Same-sex couples arranging civil partnerships encounter hostility from families and the public, research says

Many same-sex couples arranging civil partnerships and marriage ceremonies encounter hostility and disrespect from families, colleagues and the public, research shows.

But others found respect and affection when they announced their decision, Dr Mike Thomas told the British Sociological Association's annual conference in Glasgow today [Friday 17 April 2015].

Dr Thomas, of the University of Kent, interviewed 13 gay couples and five in the UK, and another 27 in California and Canada. They were aged between 21 and 75 and had been together for up to 40 years.

His research was carried out from 2010-12, after legislation was passed in the UK to allow same-sex civil partnerships but before same-sex weddings were legalised in 2014. Same-sex marriage had been legal in California and Canada during his research.

Dr Thomas told the conference that "a number of narratives highlighted what couples interpreted as being denied respect or recognition, or not being listened to. Equally, these stories revealed a sense of powerlessness and a degree of anger, resentment, and fatalism about the disrespect couples received."

He said that "negative reactions from family members were a regular theme." In the UK, Martin, a man in his 50s, told Dr Thomas about informing his father of his forthcoming civil partnership ceremony. "My father, when I told him, sort of hung his head and I said, 'what's wrong, dad?' And he said, 'well, you're abnormal.' So I spent about two days working through this bloody shame that I've been carrying for 40 years."

Dr Thomas said: "This is an extreme reaction and elsewhere during the interview – Martin recalled this as replicating his experience of coming out to his father as gay many years previously."

Another gay British man, Fred, told Dr Thomas about the preparations for his civil ceremony: "We invited my brother, sister-in-law and their two children and I think eventually my brother said he would come, but he would be coming on his own. I think the official reason was that my sister-in law had come to the conclusion that she wouldn't know how to explain it to her children, which I can't say I was particularly impressed with. And I'd been best man at his wedding."

Dr Thomas told the conference: "The task of organising a ceremony brought couples into contact with a range of service providers, including registrars and local government officials, celebrants, hoteliers, caterers, jewellers, photographers and outfitters.

"In the UK, Hamish and Drew, a couple in their mid-30s and together for six years, recalled their trip to the jeweller's to buy rings for their civil partnership ceremony.

"Hamish told me: 'We found the guy who was doing it quite frosty and we just weren't sure what he was making of the fact that two men were coming in to buy rings. He wasn't nasty, he was just very matter of fact. He was just a bit cold with us. I mean, we spent quite a bit of money. I wouldn't go back there again though.' Drew said: 'That was a shame really, it was one of the only things, I felt as though he would have been different with a straight couple.' "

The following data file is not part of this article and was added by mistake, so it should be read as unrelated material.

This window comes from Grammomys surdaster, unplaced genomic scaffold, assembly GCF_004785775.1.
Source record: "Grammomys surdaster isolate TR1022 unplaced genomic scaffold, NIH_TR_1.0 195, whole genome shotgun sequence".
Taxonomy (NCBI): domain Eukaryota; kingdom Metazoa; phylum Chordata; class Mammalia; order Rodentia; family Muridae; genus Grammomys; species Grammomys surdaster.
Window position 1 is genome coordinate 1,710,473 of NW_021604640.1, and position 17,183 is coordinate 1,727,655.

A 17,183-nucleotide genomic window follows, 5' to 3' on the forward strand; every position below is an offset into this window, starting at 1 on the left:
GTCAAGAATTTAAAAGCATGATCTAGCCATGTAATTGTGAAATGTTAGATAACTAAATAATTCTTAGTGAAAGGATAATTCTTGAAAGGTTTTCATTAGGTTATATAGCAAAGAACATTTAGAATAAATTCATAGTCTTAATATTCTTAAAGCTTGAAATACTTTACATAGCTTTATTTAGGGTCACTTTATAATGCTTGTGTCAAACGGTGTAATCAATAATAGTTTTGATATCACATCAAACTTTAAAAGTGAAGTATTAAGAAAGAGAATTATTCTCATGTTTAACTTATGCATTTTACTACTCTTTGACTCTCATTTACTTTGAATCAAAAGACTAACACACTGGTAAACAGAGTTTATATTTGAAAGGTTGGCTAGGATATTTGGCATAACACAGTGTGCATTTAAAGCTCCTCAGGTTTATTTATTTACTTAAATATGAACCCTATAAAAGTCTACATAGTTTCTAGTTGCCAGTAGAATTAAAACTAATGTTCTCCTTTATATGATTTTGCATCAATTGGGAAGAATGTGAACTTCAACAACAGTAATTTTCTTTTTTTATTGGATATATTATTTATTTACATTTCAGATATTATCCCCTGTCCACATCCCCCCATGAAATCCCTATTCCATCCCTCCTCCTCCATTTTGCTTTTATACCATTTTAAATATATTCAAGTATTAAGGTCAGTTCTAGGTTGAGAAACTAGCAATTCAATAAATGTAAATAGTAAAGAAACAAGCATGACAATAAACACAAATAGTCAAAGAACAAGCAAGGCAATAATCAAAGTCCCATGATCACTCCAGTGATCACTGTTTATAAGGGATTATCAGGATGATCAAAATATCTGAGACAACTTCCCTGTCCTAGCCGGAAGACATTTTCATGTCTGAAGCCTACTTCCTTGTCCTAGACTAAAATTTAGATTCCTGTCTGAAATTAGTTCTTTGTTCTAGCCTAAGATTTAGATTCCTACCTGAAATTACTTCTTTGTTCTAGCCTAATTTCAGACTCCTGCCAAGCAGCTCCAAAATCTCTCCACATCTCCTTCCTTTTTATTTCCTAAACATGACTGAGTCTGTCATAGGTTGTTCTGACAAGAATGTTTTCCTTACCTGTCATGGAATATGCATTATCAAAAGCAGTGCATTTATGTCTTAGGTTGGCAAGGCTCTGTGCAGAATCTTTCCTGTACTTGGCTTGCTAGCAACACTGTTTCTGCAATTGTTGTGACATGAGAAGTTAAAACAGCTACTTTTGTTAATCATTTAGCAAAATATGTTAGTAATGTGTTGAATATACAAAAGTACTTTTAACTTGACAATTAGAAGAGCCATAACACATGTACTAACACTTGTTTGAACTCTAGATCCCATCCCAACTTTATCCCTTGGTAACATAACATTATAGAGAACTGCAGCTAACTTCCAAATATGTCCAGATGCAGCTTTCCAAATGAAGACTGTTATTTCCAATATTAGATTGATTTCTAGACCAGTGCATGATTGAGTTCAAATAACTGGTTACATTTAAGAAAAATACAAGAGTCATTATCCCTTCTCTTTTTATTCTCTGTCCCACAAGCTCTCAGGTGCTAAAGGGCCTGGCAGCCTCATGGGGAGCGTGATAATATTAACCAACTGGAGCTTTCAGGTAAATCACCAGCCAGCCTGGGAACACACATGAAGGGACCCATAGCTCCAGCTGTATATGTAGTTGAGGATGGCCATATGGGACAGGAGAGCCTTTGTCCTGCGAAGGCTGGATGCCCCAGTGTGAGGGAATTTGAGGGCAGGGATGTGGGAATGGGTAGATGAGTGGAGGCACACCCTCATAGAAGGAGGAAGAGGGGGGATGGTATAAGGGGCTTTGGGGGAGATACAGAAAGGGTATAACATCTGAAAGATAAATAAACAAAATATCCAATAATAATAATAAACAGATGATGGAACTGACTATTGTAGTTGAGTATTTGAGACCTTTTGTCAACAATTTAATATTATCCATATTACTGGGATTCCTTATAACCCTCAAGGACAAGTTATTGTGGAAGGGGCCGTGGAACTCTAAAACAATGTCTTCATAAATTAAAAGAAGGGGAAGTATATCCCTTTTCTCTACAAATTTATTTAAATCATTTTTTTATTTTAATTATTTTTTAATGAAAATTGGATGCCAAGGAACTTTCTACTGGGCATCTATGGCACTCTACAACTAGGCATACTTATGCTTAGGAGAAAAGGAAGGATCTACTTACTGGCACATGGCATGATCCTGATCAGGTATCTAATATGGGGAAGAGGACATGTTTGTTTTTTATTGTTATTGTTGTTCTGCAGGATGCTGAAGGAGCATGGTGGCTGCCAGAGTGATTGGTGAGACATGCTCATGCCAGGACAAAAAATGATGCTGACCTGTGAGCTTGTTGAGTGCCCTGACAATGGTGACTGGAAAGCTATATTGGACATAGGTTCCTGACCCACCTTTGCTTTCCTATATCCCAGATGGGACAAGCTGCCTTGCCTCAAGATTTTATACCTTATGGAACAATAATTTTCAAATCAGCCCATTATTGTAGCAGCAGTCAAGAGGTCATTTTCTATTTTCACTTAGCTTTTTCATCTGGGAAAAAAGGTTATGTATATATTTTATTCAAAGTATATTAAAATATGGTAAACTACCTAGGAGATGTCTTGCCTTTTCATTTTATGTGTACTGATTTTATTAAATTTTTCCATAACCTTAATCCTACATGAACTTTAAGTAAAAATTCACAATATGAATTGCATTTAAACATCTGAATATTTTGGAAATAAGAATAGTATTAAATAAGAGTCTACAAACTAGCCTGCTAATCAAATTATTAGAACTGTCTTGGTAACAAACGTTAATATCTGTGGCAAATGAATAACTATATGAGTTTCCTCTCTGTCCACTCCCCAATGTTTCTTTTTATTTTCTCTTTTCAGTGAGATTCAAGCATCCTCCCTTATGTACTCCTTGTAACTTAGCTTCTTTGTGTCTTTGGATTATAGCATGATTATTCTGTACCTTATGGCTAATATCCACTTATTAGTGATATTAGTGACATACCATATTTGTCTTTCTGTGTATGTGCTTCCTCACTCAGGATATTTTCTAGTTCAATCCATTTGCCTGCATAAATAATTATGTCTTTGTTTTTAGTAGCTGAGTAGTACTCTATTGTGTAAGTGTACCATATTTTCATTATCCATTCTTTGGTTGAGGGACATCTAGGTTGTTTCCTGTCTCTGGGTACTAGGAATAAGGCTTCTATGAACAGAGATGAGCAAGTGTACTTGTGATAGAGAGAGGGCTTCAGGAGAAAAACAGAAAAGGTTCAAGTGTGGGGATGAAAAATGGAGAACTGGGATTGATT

Dr Thomas said: "For those who took part in the study, there was a depressing familiarity and even a predictability to the stories they told. If raised couples' expectations about their social status, the response of hostile relatives, indifferent officials and disrespectful service providers sometimes provided a check on these aspirations."

However, there were also positive stories, said Dr Thomas. "There was ample evidence of marriage or civil partnership as having had positive effects, for example in providing legal rights and entitlements and in giving couples an opportunity to celebrate their relationship in the company of family and friends."

Eric, a 47-year-old British man, in a relationship with Tom, his civil partner for 27
years, told Dr Thomas: "I've always been treated very much as an in-law, but now in my brain I do think I'm an in-law and I definitely am my nephews' uncle now. I remember Tom's sister introducing me as her brother-in-law for the first time and it felt good."

These stories, said Dr Thomas, "can be seen as evidence of the successful deployment of couples' new status in a range of contexts. Some of these stories are available directly as a result of legal recognition, with ceremonies and celebrations providing opportunities for to gain recognition and respect, whether from officials, or family and friends."

Fred's partner, Simon, told Dr Thomas: "I was pretty furious with that [the snub from Fred's sister – see above] for lots of reasons, and I was trying to think of ways they could accommodate it, I was prepared to make quite a lot of sacrifices by saying 'well, just come to the party' or whatever. But I kind of thought, why should I?"

Bella, in her 40s, told Dr Thomas that when the news spread at her workplace that she was to have a civil ceremony rather than a heterosexual wedding, the atmosphere "wasn't all warm like it had been, the temperature dropped. And I wouldn't have chosen to come out, but I suddenly was out, and now I am fully out."

The positive side could be reflected in everyday interactions. One gay British man, Richard, told Dr Thomas: "Just recently I had to go to outpatients and the receptionist was typing in and she said, 'next of kin?' And I said, 'Iwan', and she said 'who's that?' And I said 'that's my civil partner' and she didn't bat an eyelid, she just typed it in. That's the first time I've had to say it." He said that felt "absolutely fine".

Dr Thomas: "There were similar reports in California, where news of Ralph's forthcoming wedding divided his family to the extent that it became a matter of conflict between his parents: 'My dad said, 'I can't have any part in this. I'm not going.' My father just couldn't deal with the fact that we were having a wedding. We didn't know until the day whether he was going to turn up or not. I've a feeling that my mom threatened him with divorce. And on the day he had a great time.' Although Ralph made clear during the interview that his father had accepted his three-year relationship with his partner, it was clear that despite the happy ending to this story, marriage was a step too far."